EC OKs French vid game tax initiative


BRUSSELS -- The European Commission has greenlighted a French initiative to apply movie tax breaks to the country's burgeoning video games industry.

The commission -- the European Union's antitrust authority -- said Tuesday that the tax credits could be awarded only to video games that meet criteria of quality, originality and contributing to cultural diversity. An investigation that began last year concluded that the measure qualified as state aid to promote culture.

However, the EU regulators forced Paris to change its original proposal so the tax break would not give the French video game industry an unfair advantage over others in the union.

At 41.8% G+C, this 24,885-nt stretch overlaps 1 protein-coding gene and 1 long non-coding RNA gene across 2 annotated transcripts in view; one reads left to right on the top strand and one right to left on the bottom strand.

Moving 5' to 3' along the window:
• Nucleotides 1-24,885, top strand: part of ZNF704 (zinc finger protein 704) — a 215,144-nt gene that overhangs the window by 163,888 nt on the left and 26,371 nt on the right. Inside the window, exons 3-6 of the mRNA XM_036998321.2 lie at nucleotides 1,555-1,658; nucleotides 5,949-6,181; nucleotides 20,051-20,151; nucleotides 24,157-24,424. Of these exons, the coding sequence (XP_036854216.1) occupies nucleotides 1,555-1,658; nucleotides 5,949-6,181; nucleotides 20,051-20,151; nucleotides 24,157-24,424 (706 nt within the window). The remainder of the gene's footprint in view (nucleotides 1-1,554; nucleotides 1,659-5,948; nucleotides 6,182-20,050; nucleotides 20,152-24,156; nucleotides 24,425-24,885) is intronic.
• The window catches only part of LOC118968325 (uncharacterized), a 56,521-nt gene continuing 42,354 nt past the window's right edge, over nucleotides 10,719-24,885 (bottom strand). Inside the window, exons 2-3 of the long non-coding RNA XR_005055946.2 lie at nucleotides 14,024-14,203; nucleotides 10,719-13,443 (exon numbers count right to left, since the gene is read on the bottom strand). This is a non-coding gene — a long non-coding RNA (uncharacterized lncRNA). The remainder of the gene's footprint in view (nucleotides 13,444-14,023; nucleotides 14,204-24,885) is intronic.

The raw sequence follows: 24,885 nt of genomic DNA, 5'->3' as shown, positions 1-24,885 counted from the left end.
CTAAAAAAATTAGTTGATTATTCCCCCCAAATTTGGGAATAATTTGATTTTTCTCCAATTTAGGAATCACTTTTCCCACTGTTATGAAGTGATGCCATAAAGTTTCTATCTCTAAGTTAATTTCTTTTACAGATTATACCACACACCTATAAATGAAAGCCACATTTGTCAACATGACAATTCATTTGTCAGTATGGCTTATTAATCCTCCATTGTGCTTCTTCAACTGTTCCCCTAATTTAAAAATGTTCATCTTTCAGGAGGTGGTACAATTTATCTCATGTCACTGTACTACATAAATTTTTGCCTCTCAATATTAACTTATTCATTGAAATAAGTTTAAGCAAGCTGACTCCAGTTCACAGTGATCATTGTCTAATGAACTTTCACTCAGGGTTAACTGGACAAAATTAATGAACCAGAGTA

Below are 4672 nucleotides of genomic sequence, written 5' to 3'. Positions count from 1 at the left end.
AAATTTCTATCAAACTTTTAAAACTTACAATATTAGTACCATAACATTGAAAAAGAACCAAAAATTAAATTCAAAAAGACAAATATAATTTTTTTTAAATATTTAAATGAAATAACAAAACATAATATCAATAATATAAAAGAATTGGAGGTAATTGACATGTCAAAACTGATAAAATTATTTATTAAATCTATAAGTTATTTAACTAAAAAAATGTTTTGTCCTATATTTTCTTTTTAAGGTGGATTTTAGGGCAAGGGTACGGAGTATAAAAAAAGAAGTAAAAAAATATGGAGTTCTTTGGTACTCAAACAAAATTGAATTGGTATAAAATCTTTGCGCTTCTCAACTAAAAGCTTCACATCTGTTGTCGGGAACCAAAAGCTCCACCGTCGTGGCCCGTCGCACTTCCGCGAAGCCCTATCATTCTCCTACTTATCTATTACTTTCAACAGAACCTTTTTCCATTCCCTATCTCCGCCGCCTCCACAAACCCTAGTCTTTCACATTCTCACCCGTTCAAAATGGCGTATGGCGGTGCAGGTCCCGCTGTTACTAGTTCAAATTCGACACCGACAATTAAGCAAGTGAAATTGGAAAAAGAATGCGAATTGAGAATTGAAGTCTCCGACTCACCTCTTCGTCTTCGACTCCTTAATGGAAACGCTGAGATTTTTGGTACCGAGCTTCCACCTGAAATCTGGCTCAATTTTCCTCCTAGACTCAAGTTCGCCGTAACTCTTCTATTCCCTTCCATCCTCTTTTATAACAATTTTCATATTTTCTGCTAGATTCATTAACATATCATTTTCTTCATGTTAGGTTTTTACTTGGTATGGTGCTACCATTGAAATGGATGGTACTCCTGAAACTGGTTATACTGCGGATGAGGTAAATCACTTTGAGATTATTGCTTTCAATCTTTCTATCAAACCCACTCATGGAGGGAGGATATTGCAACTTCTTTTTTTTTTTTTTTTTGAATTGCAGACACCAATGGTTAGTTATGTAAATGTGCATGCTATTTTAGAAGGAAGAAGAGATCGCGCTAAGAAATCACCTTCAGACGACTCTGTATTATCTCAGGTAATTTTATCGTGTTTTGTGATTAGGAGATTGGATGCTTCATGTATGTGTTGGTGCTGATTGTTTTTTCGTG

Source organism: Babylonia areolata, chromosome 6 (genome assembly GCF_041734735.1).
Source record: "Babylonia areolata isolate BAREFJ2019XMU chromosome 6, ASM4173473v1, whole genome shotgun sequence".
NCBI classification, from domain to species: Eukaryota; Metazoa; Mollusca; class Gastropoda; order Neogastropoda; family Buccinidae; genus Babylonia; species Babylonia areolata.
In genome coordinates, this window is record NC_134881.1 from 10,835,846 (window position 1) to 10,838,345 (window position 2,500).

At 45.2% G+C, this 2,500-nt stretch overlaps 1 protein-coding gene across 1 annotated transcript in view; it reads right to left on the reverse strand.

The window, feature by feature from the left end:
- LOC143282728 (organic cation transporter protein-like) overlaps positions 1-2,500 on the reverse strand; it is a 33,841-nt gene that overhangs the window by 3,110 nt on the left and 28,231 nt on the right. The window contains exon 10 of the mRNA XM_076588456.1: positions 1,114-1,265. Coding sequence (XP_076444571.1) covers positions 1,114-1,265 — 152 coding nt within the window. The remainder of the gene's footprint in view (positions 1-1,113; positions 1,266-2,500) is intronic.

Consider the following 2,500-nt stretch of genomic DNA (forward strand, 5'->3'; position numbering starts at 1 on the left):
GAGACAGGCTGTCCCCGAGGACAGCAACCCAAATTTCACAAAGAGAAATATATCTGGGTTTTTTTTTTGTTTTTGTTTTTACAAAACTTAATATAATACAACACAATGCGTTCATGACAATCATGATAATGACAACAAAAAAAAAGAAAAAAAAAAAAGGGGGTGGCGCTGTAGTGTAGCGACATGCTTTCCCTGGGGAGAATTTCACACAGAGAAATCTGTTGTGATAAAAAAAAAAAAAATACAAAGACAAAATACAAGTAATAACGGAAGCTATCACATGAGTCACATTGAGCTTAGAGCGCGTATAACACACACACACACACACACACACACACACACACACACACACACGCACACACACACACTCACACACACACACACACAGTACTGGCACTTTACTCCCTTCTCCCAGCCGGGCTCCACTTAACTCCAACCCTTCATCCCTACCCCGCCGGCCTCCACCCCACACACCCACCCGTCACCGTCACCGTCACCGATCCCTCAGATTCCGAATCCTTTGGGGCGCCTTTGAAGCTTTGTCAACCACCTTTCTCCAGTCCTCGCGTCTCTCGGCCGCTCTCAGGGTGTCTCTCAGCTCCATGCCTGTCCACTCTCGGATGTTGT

French officials say video games are a cultural product and should enjoy the same state benefits as cinema. But commission officials said the initial French plans were so broad that they could have been claimed for car racing and other games with no cultural component.

"The French authorities have made significant changes to the scheme so as to essentially target video games with cultural content and minimize possible distortions of competition in the European market," EU Competition Commissioner Neelie Kroes said.

The four-year program will allow game developers to deduct up to 20% of production costs of certain games, including subcontracting costs.

The French move follows that of Canada, which has seen an explosion of video gaming activity since the introduction of tax breaks in Quebec.